Abu Dhabi: The first telesurgery in the capital city was performed on a 14-year-old Emirati girl in front of a team of surgeons during the fourth Abu Dhabi Annual International Surgery Conference, Gulf News learnt.

The patient (whose name was not released due to confidentiality purposes) suffered from a small tumour in an adrenal gland.

Ali M. Ghellai, Consultant HPB (Liver, Pancreas and bile duct) Surgeon at Al Mafraq Hospital - organisers of the conference - performed the one-and-a-half hour minimally invasive surgery (MIS) in front of a team of surgeons watching the whole procedure live through a television screen - a new procedure known as telesurgery or remote surgery.

"This is one of the first telesurgeries in Abu Dhabi. While operating on the girl, I was answering questions from a room full of surgeons who watched the whole procedure live. It's a great way of exchanging on-hands information," said Ghellai.

Another well-known expression for MIS is endoscopic surgery, which is a surgical operation performed by the help of a small endoscopic camera and several long, thin, rigid instruments through natural body openings.

"Traditionally surgery was done using a one-foot incision below the rib cage and was painful. An MIS results in less pain, less strain of the organism; faster recovery; small injuries and economic gain (shorter illness time)," said the surgeon adding that three small holes (from five to 12mm) using a puncture were used to remove the tumour.

"Shortly after the surgery, the patient was able to walk and eat and she's ready to go home whenever she wants," said Ghellai. The live procedure took place on Thursday morning, marking the first day of the three day-conference which ended yesterday.

More than 100 lectures were held during the conference, out of which ten were workshops. Some of the topics discussed included 2009 safety procedures in surgery; when to operate; new advances in the surgical approach to breast cancer; how to communicate surgical errors to patients; live transplant in children and many more; however disaster and trauma surgery was the highlight of the whole event.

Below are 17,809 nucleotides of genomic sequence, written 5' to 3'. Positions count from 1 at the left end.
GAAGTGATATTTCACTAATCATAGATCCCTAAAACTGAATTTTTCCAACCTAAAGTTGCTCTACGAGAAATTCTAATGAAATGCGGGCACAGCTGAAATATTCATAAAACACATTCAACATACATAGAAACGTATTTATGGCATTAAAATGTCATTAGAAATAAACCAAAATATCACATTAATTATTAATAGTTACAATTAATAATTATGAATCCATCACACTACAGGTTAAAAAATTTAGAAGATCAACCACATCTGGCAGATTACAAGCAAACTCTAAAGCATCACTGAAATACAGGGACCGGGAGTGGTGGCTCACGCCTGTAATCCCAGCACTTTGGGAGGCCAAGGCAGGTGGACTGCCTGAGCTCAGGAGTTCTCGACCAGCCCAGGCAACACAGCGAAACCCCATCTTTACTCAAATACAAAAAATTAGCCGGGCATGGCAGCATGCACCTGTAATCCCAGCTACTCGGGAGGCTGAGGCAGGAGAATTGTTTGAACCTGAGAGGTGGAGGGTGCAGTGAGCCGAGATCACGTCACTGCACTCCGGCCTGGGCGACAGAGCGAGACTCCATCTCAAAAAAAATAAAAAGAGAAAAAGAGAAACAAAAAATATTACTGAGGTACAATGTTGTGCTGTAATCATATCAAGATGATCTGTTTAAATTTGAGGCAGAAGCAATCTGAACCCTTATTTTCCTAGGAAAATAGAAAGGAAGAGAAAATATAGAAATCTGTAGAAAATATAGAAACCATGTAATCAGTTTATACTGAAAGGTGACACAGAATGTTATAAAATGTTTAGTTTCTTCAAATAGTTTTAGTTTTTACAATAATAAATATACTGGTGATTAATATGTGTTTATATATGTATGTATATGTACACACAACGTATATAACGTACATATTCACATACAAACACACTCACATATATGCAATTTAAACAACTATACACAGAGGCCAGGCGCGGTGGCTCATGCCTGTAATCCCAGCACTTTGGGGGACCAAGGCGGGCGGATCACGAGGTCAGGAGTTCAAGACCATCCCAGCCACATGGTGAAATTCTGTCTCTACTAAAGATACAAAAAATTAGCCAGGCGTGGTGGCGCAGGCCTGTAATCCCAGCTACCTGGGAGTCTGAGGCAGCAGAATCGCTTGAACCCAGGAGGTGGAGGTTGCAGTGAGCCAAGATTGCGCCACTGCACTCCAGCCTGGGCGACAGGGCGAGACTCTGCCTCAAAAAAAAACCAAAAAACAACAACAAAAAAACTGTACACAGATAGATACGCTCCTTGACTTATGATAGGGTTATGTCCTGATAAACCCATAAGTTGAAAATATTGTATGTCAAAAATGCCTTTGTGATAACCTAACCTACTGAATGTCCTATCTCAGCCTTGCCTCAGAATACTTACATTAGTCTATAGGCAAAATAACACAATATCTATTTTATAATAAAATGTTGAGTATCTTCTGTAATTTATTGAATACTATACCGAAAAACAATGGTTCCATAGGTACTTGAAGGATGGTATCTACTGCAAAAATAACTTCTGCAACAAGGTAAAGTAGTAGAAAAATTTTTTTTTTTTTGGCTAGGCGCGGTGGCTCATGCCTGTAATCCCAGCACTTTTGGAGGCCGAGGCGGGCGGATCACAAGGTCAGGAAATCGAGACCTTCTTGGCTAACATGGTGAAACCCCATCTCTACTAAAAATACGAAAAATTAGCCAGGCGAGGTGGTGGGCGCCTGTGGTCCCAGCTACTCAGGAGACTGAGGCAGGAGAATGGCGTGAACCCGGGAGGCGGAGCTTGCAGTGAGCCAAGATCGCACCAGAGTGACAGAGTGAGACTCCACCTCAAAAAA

"Trauma is a life-threatening occurrence, either accidental or intentional, resulting in injuries," Ahmad Kloub, Chairman of Trauma Services, General Surgeon in Trauma and Surgical Critical Care at Al Mafraq Hospital, told Gulf News.

"The leading causes of trauma are motor vehicle accidents and falls and it's the leading cause of death in the capital city, however since 2007 the mortality rate of trauma patients has been reduced by 17 per cent," he added.

Kloub explained that the trauma team is in the beginning stages of qualifying what he called a Level 1 trauma centre. "In order to qualify as a trauma centre, a hospital must meet certain criteria as established by the American College of Surgeons, and that takes upto three to four years. We receive up to 20 trauma patients, with at least one tragedy a day, mainly among victims in their 20's," said the doctor.

Adding to that, Toufik Tabbara, chairman of the organising committee for the conference and chairman of the Department of Surgery at Al Mafraq Hospital said that trauma not only includes medical care and/or surgery but also psychological assistance to patients and their families during and after a tragedy.

"That's why our emphasis during the conference was on the importance of a multi-disciplinary approach to the surgical management in trauma and minimally invasive surgery," said the chairman.